Lake Tahoe – Nevada State Park

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Lake Tahoe–Nevada State Park
Nevada State Park
Old cabin, Marlette Lake Trail.jpg
Old cabin, Marlette Lake trail
Country  United States
State  Nevada
Counties Washoe, Douglas
City and village Carson City, Incline Village
Elevation 7,874 ft (2,400 m) [1]
Coordinates 39°10′17″N 119°53′33″W / 39.17139°N 119.89250°W / 39.17139; -119.89250Coordinates: 39°10′17″N 119°53′33″W / 39.17139°N 119.89250°W / 39.17139; -119.89250 [1]
Area 14,301 acres (5,787 ha)
Established 1963
Management Nevada Division of State Parks
Location in Nevada
Website: Sand Harbor: Lake Tahoe–Nevada State Park

Lake Tahoe – Nevada State Park is a state park of Nevada, United States, on the northeast shores of Lake Tahoe. The park comprises six management units which total 14,301 acres (5,787 ha).[2] The park is in the Western Nevada Region of Nevada State Parks. It includes the Marlette Lake Water System which is listed on the National Register of Historic Places and as a Historic Civil Engineering Landmark.


Main beach at Sand Harbor on a summer day.

Sand Harbor[edit]

Sand Harbor features a large sandy beach on Lake Tahoe's eastern shore. It is also the location of the outdoor Lake Tahoe Shakespeare Festival. Bouldering, picnicking, the Sand Point nature trail, a boat launch and the Lake Tahoe–Nevada State Park visitor center are all located here.[3][4]

Spooner Lake[edit]

Spooner Lake is located near the intersection of U.S. Route 50 and State Route 28 at "Spooner Summit." Spooner Lake is popular for picnicking, fishing, and viewing wildlife and wildflowers. The site is also the primary starting point for the Marlette/Hobart Backcountry trails as well as the main vehicle entrance to both areas. Snow Valley Peak may be reached by hiking along North Canyon Creek from Spooner Lake north almost to Marlett Lake and then east to the summit.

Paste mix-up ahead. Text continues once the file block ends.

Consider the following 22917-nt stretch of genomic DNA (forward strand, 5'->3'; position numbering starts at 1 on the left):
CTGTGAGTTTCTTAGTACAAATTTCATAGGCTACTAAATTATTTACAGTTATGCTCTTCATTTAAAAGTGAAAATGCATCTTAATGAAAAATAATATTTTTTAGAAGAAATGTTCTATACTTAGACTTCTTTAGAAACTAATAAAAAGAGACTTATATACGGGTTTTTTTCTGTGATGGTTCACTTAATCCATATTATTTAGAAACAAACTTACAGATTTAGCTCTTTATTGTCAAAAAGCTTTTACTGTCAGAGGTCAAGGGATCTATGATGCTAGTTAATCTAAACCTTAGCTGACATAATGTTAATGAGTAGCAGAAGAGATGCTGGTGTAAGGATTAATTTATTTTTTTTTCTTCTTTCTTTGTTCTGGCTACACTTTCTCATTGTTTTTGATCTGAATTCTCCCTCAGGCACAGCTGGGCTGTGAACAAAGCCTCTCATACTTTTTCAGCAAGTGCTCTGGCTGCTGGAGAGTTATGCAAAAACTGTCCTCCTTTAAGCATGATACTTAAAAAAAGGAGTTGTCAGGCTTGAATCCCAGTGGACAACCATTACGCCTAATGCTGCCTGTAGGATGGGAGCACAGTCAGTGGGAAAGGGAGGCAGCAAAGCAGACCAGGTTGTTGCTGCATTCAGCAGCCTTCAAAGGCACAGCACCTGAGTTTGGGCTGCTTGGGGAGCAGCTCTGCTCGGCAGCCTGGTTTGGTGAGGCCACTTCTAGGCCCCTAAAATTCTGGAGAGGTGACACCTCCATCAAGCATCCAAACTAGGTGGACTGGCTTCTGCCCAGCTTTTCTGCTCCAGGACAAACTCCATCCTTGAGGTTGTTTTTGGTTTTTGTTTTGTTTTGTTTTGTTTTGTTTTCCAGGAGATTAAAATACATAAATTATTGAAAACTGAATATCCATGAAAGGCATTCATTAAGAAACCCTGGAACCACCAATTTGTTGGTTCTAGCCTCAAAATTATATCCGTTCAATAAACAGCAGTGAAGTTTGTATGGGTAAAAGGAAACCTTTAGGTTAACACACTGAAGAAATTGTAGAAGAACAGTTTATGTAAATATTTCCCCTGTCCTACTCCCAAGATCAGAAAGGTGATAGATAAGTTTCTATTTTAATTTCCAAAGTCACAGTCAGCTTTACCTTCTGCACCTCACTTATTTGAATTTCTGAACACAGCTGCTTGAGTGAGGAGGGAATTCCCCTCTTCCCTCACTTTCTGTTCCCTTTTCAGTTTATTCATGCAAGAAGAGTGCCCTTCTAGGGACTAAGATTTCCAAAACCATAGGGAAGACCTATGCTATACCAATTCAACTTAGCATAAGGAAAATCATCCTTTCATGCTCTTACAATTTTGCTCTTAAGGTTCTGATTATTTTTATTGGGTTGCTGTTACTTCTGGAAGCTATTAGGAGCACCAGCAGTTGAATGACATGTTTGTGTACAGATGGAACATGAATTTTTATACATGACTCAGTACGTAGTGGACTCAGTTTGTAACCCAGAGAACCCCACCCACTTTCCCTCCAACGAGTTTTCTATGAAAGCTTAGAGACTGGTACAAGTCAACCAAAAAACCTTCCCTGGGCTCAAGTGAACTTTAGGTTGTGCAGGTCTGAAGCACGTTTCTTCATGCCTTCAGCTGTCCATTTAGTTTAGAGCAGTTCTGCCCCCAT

Marlette Lake

Marlette/Hobart Backcountry[edit]

Miles of hiking and biking trails cover the Marlette/Hobart Backcountry's 13,000 acres (53 km2) in the Carson Range. Among the most popular trails is the Flume Trail, which offers spectacular views of Lake Tahoe. The area also features a portion of the Tahoe Rim Trail. Marlette Lake and the Hobart Reservoir are popular destinations. These lakes were created to feed the Marlette Lake Water System during the earlier mining and logging industry of the area. Remnants of abandoned mills can still be seen in areas of the park. No vehicle access is permitted in the backcountry. Pedestrian access is gained through the Spooner Lake trail head, the Tahoe Rim Trail, and various other trails starting in Carson City and Incline Village. Two rustic cabins and several backpacking campsites provide overnight amenities.

Cave Rock[edit]

Cave Rock Tunnel

Cave Rock is a small day-use area along U.S. 50. The site features a boat launch, picnic areas and a small sandy beach. The site is located beneath Cave Rock and the Cave Rock Tunnel.[5]

Hidden Beach[edit]

A secluded sandy beach along Nevada State Route 28 just south of Incline Village. Hiking trails provide shore access at multiple points along the lake.[5]

Memorial Point[edit]

A roadside park along Nevada State Route 28 between Sand Harbor and Incline Village.[5] Information kiosks provide information about cultural and natural history of Lake Tahoe. Hiking trails connect Memorial Point to Sand Harbor.[3]


  1. ^ a b "Lake Tahoe State Park". Geographic Names Information System. United States Geological Survey. 
  2. ^ "Lake Tahoe Nevada State Park Resource Management Plan" (PDF). Nevada Division of State Parks. July 2010. Archived from the original (PDF) on January 10, 2011. Retrieved April 1, 2011. 
  3. ^ a b "Sand Harbor". Nevada State Parks. Department of Conservation and Natural Resources. Retrieved December 21, 2016. 
  4. ^ "Sand Harbor: Lake Tahoe Nevada State Park Brochure" (PDF). Nevada Division of State Parks. September 2011. Retrieved December 21, 2016. 
  5. ^ a b c "Chapter 5: Inventory" (PDF). Nevada 2005 State Recreational Trails Plan. Nevada Division of State Parks, Planning and Development Section. pp. 79–84. Retrieved December 21, 2016. 

External links[edit]